Explaining Contractual Remoteness in Singapore
The Singapore Court of Appeal (the Court of Appeal) has in MFM Restaurants Pte Ltd v Fish & Co Restaurants Pte Ltd rejected Lord Hoffinann's assumption of responsibility test (articulated in The Achilleas) to determine whether damages are too remote in a contractual claim. The Court of Appeal, however, retained assumption of responsibility as a concept to explain the orthodox test for remoteness as embodied in Hadley v Baxendale. To that extent, it expressly accepted Lord Hoffmann's approach in The Achilleas in so far as the concept of assumption of responsibility is already incorporated or embodied in both limbs of the Hadley test. Two questions arise from this decision and form the scope of this comment. First, what is the actual disagreement between the Court of Appeal's more "orthodox" approach, and Lord Hoffmann's approach? Secondly -- depending on the answer to the first question -- can "assumption of responsibility" as a concept justify the Hadley test without it being the test in fact? If the scope of disagreement between the Court of Appeal and Lord Hoffmann is less than fundamental, and assumption of responsibility as a concept can explain the existing orthodox test without subverting it, then the approach adopted by the Court of Appeal may well give effect to Lord Hoffmann's approach in The Achilleas in a more practically feasible way.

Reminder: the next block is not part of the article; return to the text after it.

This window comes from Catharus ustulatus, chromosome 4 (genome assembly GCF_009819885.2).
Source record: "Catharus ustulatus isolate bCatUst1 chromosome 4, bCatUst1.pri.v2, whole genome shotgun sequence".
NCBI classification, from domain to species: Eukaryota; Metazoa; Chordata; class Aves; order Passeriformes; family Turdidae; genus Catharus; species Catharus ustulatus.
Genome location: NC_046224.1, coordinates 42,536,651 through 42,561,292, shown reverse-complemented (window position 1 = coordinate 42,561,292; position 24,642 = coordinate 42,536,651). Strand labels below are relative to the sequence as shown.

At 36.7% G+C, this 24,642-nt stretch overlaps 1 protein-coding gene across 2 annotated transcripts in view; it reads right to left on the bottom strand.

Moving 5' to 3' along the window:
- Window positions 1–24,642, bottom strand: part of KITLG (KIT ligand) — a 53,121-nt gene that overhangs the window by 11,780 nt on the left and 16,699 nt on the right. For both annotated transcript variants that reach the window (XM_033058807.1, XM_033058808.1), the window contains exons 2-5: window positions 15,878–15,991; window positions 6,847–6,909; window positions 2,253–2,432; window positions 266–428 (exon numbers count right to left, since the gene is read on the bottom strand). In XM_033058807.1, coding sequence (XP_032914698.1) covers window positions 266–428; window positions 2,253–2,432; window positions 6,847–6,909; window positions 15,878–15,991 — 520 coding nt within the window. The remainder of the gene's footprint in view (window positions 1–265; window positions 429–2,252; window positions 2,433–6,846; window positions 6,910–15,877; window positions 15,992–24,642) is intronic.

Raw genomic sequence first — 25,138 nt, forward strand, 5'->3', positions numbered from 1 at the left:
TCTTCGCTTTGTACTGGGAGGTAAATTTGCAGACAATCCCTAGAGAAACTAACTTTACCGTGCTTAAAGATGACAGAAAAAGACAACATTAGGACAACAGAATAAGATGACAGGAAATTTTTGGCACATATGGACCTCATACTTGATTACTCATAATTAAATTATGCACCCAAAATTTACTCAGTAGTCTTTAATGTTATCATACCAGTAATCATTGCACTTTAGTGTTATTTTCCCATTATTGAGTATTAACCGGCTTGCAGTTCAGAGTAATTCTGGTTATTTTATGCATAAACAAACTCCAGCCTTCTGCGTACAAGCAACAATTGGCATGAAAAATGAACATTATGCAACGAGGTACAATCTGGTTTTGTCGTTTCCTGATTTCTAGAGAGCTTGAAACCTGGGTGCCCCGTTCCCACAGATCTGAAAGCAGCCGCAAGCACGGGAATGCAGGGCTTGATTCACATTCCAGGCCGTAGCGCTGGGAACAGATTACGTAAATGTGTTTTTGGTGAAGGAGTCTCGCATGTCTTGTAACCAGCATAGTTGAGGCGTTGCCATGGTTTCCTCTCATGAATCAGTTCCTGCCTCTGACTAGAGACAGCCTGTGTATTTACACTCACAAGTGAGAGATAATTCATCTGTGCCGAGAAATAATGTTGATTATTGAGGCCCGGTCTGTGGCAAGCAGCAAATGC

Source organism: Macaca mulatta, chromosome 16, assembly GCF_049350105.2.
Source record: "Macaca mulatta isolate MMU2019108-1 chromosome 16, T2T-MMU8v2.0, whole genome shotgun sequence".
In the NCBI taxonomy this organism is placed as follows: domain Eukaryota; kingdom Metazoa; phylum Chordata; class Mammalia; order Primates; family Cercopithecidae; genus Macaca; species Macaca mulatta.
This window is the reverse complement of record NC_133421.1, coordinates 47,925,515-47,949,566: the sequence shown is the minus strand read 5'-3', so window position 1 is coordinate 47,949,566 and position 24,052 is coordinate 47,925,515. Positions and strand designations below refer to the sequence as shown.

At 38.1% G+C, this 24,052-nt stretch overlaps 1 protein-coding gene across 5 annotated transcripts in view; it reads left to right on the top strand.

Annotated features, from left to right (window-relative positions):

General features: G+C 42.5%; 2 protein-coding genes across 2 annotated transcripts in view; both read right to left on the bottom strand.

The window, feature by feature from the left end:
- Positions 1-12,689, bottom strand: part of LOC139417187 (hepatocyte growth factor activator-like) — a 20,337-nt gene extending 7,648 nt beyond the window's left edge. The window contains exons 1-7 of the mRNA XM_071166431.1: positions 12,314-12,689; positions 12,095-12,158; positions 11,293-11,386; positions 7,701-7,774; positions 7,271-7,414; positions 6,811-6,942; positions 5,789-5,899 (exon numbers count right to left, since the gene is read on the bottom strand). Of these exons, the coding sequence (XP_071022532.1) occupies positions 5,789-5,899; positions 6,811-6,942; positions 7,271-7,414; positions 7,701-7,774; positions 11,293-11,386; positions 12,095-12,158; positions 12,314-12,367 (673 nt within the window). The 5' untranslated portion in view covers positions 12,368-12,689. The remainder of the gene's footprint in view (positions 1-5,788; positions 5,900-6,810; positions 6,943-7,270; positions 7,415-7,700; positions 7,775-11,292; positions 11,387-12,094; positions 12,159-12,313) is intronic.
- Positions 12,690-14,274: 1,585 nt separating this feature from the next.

Assumption of responsibility, Damages, Interpretation, Remoteness, Singapore
Asian Studies | Commercial Law
Journal of Business Law
Sweet and Maxwell
Explaining Contractual Remoteness in Singapore. (2011). Journal of Business Law. , 282-290. Research Collection School Of Law.
Available at: http://ink.library.smu.edu.sg/sol_research/1365
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